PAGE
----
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Mike Carrodus, Substantive Research
Mike Carrodus, Substantive Research

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Regulatory uncertainty faces research provision

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Investment research providers have been rewarded for ploughing cash and resources into their offerings, but an uncertain regulatory landscape threatens to undermine their efforts, according to new research.

In a ranking of the top investment research providers in 2022 from analytics company Substantive Research, Jefferies has jumped from 7th position in 2021 to reach third place in the latest table.

The provider has ousted UBS to join Morgan Stanley and JPMorgan in the top three; a rise Substantive says follows significant investment by Jefferies in hiring and retaining skilled research analysts.

This is particularly relevant since following the 2018 MIFID-II legislation, which prohibited providers from bundling research costs into investors’ fees across the EU, saw the sell-side considerably shrink its research capabilities.

Mike Carrodus, CEO at Substantive Research, says: “Although Jefferies’s analyst teams have shrunk somewhat post MiFID II, in proportionate terms, the net experience lost between 2019 and the second half of 2022 was 70 per cent lower than the top 10 providers, and 80 per cent lower than their peers in the top five.”

He adds: “What’s more, where Jefferies did lose experienced analysts, they replaced them with targeted, highly ranked analysts in order to maintain the quality of the research product.”

Carrodus says the battle between providers is “much more open than it has been for years”, and notes that the top banks’ commitment to their research products will continue to be tested this year.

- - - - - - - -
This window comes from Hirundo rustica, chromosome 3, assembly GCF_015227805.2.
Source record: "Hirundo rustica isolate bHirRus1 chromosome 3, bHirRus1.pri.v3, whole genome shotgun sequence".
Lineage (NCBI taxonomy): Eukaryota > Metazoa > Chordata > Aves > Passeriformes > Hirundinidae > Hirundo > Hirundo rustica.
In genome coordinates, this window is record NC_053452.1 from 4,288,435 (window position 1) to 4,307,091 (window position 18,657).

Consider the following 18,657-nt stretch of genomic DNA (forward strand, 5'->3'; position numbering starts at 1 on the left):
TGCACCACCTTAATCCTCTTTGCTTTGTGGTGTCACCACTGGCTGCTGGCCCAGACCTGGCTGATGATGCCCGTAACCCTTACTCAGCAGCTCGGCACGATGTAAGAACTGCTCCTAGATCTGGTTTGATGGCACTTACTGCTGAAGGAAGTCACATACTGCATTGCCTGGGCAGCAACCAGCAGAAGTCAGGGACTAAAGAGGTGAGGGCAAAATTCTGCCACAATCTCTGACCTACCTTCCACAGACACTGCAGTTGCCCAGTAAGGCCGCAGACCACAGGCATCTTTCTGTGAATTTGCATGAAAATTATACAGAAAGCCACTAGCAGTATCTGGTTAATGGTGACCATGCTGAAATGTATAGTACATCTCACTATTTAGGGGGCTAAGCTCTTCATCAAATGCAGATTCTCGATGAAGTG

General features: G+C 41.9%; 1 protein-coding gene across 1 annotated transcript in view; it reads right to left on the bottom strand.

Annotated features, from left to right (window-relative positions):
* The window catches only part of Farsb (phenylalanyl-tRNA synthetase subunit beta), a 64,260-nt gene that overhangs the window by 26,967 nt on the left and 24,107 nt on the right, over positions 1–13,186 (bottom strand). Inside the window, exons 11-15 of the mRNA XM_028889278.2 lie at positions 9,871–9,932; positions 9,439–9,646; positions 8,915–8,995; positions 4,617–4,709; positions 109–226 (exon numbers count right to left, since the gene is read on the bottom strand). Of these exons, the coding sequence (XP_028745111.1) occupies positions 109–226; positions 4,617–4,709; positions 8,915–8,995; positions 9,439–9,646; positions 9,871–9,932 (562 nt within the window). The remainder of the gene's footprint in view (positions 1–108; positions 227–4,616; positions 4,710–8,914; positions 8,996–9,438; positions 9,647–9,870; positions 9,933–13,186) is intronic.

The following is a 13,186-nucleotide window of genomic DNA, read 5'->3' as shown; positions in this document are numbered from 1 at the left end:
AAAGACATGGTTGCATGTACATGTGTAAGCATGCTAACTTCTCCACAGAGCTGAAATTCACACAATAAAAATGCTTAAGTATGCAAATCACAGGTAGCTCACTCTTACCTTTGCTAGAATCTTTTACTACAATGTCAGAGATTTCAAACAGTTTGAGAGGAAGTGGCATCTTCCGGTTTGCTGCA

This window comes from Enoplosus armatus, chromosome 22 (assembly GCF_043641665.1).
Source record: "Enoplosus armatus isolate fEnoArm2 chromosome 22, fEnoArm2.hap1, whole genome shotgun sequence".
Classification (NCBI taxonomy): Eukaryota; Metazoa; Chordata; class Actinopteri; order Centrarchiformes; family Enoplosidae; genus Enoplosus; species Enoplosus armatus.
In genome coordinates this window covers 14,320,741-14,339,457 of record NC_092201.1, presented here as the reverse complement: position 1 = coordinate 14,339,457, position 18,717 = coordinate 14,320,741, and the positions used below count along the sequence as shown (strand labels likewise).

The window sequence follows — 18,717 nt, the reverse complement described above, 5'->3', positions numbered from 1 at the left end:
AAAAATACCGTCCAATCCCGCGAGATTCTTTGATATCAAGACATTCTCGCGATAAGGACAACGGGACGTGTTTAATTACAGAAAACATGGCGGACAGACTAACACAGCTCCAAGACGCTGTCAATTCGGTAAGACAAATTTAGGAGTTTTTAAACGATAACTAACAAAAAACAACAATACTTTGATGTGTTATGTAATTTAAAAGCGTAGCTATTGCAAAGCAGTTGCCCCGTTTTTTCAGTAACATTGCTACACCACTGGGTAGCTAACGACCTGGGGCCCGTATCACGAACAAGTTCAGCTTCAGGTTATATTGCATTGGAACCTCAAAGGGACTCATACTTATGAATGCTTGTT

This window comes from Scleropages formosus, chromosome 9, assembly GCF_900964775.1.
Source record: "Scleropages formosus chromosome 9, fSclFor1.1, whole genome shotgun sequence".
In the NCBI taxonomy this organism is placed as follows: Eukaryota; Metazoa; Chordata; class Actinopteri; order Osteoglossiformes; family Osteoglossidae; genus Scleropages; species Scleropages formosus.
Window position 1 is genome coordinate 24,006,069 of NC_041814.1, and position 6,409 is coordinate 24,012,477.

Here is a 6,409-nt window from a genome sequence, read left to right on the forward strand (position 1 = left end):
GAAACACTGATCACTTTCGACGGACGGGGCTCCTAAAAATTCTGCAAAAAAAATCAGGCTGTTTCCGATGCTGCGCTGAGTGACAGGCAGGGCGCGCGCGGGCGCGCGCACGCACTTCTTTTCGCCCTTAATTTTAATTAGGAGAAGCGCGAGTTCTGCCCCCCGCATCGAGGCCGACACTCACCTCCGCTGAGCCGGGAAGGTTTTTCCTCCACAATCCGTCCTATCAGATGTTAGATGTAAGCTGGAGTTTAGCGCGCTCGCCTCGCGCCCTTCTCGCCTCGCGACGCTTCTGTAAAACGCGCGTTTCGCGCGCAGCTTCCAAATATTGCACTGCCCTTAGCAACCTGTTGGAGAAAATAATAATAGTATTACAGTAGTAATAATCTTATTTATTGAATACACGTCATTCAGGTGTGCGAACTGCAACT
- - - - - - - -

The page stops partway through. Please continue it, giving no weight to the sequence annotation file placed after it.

He adds: “Outside of the top 10, there are many high quality, niche providers that will likely be impacted in future, as their ability to subsidise investment in both people and regulatory challenges is limited.”

Those regulatory challenges include a likely softening of the unbundling rules laid out in MIFID-II, although EU regulators are yet to make clear how far back those regulations will be wound.

At the same time the UK is scheduled to conclude its Investment Research Review in June 2023, which also will likely see a return to re-bundling. 

Carrodus says that the buyside is furious that having gone through compliance with the unbundling regulations in MIFDI II, they are expected to return to the old regime.

“The best thing to have done was not do [unbundle] in the first place. They were telling regulators not to do his because it would have an effect and they went and did it anyway.”

There are also questions about the willingness of the buyside to re-bundle the cost of research since doing so would inevitably lead to an increase in client fees.

Carrodus says: “The fact is, there is zero propensity among the buyside in Europe to take advantage of [re-bundling] because in a current market environment, having any discussion about fees are terrifying, even if we are only talking about a single basis point.”

However, the US financial regulator has cleared up some uncertainties that have been plaguing the market since February.

This week the House Financial Services Committee voted to extend the no-action letter for six months and study the impact of potential expiration.  

The no action letter had allowed cash research payments from Europe to the US to accommodate MIFID II but was scheduled to expire on 3 July, leaving US brokers unable to process payments from European clients.

Carrodus says: “The expectation is that this [extension] will not pass before the July 3 expiration date, but hopefully still sends a message to the SEC to extend by six months and give time for more brokers to register as investment advisers or find another solution.” 

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